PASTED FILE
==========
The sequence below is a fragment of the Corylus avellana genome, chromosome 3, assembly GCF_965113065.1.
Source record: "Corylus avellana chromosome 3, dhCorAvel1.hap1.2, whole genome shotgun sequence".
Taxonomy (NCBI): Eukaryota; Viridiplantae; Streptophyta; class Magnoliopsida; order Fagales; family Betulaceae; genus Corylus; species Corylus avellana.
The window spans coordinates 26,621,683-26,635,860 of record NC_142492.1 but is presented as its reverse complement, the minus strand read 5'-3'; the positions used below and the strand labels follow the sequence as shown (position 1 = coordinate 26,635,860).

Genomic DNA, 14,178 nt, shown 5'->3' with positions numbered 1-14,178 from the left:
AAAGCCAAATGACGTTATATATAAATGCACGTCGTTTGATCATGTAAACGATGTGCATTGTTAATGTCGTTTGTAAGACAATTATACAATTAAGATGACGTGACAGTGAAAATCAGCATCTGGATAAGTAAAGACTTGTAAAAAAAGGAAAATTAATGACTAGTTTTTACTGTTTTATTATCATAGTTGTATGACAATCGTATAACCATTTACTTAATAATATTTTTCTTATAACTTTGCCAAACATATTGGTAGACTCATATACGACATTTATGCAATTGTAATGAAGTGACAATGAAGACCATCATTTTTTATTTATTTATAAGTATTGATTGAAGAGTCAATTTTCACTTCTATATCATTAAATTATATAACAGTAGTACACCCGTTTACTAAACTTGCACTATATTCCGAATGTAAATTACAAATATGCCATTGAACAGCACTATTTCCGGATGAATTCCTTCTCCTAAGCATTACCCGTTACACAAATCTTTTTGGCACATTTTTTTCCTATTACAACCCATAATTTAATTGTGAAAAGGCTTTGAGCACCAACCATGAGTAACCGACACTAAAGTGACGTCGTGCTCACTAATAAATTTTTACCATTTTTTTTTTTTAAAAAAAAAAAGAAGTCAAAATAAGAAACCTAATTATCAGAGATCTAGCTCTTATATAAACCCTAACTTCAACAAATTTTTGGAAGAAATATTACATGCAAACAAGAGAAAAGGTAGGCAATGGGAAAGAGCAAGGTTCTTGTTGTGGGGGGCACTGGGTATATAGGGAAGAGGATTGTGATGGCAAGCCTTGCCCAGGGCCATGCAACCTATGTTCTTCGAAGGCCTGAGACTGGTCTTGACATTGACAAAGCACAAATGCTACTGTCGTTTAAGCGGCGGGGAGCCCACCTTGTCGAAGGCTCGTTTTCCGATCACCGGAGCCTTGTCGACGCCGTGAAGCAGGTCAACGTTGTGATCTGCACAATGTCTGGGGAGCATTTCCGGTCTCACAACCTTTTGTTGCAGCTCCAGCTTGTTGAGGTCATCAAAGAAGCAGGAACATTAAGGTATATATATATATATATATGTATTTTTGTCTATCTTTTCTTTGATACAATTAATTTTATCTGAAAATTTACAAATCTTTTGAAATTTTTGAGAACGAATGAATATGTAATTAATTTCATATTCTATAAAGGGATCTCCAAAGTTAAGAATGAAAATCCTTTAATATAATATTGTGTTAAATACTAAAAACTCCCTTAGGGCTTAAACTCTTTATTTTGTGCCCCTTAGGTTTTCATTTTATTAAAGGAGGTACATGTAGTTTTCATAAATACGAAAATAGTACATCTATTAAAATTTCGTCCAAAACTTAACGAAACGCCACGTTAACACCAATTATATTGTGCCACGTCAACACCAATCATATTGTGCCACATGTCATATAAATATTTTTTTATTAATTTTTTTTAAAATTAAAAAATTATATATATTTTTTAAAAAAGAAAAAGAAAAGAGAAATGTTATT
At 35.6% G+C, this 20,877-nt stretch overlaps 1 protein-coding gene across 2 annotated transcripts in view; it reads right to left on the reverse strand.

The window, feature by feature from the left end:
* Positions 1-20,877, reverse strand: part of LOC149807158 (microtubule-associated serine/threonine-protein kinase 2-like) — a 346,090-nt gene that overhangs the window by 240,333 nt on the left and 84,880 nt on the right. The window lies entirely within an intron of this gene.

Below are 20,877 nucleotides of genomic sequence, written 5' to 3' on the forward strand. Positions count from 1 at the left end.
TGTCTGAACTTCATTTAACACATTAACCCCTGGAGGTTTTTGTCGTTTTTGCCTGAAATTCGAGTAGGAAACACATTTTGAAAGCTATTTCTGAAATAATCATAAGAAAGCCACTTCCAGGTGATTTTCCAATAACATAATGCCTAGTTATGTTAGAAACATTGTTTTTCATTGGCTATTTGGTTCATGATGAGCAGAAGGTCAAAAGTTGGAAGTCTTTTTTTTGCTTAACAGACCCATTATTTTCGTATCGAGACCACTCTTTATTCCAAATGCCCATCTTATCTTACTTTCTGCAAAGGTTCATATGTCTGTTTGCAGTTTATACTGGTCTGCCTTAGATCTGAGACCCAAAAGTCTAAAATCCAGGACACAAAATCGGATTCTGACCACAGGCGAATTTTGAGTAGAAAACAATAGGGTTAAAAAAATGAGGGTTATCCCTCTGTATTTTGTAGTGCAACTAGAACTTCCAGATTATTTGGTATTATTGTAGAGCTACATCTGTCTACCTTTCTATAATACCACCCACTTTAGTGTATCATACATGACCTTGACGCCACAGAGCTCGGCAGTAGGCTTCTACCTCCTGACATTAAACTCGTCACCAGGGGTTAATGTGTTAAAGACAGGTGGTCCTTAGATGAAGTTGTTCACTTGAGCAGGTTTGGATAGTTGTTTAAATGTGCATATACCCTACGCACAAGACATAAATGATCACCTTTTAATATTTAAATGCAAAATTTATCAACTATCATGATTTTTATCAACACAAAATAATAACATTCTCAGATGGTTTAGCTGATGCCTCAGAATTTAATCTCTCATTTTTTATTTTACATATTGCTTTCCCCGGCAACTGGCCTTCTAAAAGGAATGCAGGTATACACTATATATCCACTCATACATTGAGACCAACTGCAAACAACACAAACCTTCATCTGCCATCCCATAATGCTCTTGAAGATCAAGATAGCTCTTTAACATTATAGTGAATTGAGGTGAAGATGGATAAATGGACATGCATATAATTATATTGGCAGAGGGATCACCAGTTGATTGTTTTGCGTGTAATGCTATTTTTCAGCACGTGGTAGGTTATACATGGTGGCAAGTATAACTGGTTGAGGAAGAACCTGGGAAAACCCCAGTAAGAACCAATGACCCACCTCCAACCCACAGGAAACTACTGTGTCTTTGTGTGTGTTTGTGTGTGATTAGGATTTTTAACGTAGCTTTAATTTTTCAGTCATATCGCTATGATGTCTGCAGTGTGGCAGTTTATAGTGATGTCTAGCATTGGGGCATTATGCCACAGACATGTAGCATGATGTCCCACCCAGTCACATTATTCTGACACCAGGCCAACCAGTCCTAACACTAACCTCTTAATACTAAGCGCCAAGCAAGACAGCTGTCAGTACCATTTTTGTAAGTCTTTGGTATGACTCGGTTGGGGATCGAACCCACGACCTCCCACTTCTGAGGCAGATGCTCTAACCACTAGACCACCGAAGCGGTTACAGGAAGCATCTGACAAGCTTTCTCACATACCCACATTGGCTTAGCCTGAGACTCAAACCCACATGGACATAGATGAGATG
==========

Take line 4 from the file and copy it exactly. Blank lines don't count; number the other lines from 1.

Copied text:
The window spans coordinates 26,621,683-26,635,860 of record NC_142492.1 but is presented as its reverse complement, the minus strand read 5'-3'; the positions used below and the strand labels follow the sequence as shown (position 1 = coordinate 26,635,860).